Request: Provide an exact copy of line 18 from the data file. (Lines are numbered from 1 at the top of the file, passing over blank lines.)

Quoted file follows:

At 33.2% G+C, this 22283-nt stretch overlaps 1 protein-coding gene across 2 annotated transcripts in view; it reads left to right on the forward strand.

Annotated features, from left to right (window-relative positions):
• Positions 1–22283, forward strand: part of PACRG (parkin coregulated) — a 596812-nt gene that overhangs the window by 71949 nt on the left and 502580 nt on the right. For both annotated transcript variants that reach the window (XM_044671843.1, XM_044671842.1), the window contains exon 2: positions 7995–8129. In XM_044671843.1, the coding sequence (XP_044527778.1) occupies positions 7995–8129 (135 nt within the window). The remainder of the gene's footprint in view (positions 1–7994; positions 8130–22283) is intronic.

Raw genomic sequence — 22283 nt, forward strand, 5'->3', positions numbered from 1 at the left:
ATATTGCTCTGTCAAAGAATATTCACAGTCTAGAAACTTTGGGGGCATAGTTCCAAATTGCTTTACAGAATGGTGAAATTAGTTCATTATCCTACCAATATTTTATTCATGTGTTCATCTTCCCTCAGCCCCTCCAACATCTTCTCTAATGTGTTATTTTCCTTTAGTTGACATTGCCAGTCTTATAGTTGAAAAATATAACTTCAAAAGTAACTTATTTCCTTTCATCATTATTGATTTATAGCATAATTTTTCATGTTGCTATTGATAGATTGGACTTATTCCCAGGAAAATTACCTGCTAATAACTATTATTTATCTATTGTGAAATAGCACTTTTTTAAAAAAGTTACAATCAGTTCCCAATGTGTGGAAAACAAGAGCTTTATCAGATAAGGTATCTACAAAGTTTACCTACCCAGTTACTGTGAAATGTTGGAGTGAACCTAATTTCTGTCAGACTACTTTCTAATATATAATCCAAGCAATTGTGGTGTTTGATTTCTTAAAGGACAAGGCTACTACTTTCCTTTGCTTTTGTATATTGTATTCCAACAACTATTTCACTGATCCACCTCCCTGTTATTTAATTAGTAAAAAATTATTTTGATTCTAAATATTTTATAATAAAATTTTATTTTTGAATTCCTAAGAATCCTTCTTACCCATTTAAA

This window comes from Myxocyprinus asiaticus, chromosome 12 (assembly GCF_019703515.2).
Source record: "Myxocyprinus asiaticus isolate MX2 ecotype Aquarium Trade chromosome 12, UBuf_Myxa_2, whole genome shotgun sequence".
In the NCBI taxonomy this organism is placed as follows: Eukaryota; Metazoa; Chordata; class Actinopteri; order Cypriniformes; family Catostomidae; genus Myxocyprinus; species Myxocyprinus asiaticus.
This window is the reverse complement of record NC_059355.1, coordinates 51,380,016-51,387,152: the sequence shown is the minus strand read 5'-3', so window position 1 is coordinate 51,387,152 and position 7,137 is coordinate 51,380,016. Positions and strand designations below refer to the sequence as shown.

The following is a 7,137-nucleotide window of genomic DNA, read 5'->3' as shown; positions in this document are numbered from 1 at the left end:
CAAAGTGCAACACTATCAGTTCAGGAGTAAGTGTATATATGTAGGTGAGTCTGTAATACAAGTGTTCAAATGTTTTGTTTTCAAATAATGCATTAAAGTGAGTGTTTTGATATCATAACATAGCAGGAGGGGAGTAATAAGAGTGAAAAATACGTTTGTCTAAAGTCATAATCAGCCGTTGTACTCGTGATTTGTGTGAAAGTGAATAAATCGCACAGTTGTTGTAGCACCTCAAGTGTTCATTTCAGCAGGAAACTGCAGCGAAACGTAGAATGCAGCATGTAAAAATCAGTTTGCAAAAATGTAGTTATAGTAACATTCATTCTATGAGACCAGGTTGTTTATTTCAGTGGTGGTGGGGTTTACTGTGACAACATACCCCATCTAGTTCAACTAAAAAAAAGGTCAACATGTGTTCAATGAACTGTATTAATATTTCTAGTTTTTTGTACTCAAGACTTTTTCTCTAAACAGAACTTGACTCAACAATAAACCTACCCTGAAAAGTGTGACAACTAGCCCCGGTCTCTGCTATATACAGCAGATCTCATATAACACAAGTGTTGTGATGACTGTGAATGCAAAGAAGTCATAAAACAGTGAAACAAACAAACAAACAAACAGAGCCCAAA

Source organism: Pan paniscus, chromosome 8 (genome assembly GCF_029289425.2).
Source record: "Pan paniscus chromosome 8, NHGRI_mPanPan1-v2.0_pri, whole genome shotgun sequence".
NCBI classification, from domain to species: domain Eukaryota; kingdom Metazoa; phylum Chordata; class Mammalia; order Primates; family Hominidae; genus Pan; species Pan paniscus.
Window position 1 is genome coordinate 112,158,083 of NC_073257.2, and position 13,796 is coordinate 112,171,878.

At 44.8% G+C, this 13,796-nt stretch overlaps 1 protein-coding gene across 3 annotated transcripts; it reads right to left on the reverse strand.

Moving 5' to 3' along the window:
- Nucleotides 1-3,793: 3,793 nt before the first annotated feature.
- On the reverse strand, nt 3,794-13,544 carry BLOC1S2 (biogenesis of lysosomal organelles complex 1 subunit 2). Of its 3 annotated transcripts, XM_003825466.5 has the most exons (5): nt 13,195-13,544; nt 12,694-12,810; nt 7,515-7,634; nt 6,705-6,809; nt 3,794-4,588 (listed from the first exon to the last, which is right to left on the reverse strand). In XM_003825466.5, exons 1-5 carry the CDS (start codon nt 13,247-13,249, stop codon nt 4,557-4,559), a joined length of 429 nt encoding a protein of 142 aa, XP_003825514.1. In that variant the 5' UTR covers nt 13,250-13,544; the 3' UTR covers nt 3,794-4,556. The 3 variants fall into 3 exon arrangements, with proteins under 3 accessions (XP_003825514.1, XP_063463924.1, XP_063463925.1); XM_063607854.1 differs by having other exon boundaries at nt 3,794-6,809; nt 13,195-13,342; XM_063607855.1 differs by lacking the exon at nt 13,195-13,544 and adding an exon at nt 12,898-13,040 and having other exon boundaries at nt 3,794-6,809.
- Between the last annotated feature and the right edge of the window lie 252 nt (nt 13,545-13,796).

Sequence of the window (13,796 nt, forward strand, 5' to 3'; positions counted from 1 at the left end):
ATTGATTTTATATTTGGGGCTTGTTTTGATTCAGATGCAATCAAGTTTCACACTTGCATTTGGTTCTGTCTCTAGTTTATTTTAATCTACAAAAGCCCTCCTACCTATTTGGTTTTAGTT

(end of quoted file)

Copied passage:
- Nucleotides 1-3,793: 3,793 nt before the first annotated feature.